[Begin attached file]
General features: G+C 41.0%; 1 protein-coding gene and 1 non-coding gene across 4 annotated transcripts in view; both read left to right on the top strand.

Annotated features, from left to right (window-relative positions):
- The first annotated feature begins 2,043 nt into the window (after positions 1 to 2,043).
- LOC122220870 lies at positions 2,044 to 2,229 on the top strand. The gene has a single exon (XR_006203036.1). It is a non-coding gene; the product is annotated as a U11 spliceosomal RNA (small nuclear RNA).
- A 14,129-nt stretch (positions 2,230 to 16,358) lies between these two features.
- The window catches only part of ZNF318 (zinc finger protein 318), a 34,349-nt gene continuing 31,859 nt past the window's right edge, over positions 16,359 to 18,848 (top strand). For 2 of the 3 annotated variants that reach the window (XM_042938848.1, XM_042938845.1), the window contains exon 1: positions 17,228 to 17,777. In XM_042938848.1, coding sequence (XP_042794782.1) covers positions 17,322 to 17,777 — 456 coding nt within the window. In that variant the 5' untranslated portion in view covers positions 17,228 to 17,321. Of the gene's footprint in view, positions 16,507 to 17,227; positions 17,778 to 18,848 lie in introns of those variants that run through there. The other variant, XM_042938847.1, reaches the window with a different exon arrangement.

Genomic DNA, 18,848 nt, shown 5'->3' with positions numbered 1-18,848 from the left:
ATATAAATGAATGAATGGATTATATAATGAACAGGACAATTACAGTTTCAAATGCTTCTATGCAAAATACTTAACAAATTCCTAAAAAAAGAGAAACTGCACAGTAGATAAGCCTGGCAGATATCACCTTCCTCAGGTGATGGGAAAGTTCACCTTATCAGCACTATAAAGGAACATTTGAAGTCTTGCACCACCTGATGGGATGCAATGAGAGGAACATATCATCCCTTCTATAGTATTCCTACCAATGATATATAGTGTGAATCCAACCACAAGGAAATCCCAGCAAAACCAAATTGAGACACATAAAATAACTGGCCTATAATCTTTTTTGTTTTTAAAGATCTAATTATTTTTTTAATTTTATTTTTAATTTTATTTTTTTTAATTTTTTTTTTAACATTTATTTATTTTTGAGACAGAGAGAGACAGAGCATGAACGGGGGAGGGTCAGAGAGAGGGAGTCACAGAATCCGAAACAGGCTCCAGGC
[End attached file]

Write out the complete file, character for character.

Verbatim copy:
General features: G+C 41.0%; 1 protein-coding gene and 1 non-coding gene across 4 annotated transcripts in view; both read left to right on the top strand.

Annotated features, from left to right (window-relative positions):
- The first annotated feature begins 2,043 nt into the window (after positions 1 to 2,043).
- LOC122220870 lies at positions 2,044 to 2,229 on the top strand. The gene has a single exon (XR_006203036.1). It is a non-coding gene; the product is annotated as a U11 spliceosomal RNA (small nuclear RNA).
- A 14,129-nt stretch (positions 2,230 to 16,358) lies between these two features.
- The window catches only part of ZNF318 (zinc finger protein 318), a 34,349-nt gene continuing 31,859 nt past the window's right edge, over positions 16,359 to 18,848 (top strand). For 2 of the 3 annotated variants that reach the window (XM_042938848.1, XM_042938845.1), the window contains exon 1: positions 17,228 to 17,777. In XM_042938848.1, coding sequence (XP_042794782.1) covers positions 17,322 to 17,777 — 456 coding nt within the window. In that variant the 5' untranslated portion in view covers positions 17,228 to 17,321. Of the gene's footprint in view, positions 16,507 to 17,227; positions 17,778 to 18,848 lie in introns of those variants that run through there. The other variant, XM_042938847.1, reaches the window with a different exon arrangement.

Genomic DNA, 18,848 nt, shown 5'->3' with positions numbered 1-18,848 from the left:
ATATAAATGAATGAATGGATTATATAATGAACAGGACAATTACAGTTTCAAATGCTTCTATGCAAAATACTTAACAAATTCCTAAAAAAAGAGAAACTGCACAGTAGATAAGCCTGGCAGATATCACCTTCCTCAGGTGATGGGAAAGTTCACCTTATCAGCACTATAAAGGAACATTTGAAGTCTTGCACCACCTGATGGGATGCAATGAGAGGAACATATCATCCCTTCTATAGTATTCCTACCAATGATATATAGTGTGAATCCAACCACAAGGAAATCCCAGCAAAACCAAATTGAGACACATAAAATAACTGGCCTATAATCTTTTTTGTTTTTAAAGATCTAATTATTTTTTTAATTTTATTTTTAATTTTATTTTTTTTAATTTTTTTTTTAACATTTATTTATTTTTGAGACAGAGAGAGACAGAGCATGAACGGGGGAGGGTCAGAGAGAGGGAGTCACAGAATCCGAAACAGGCTCCAGGC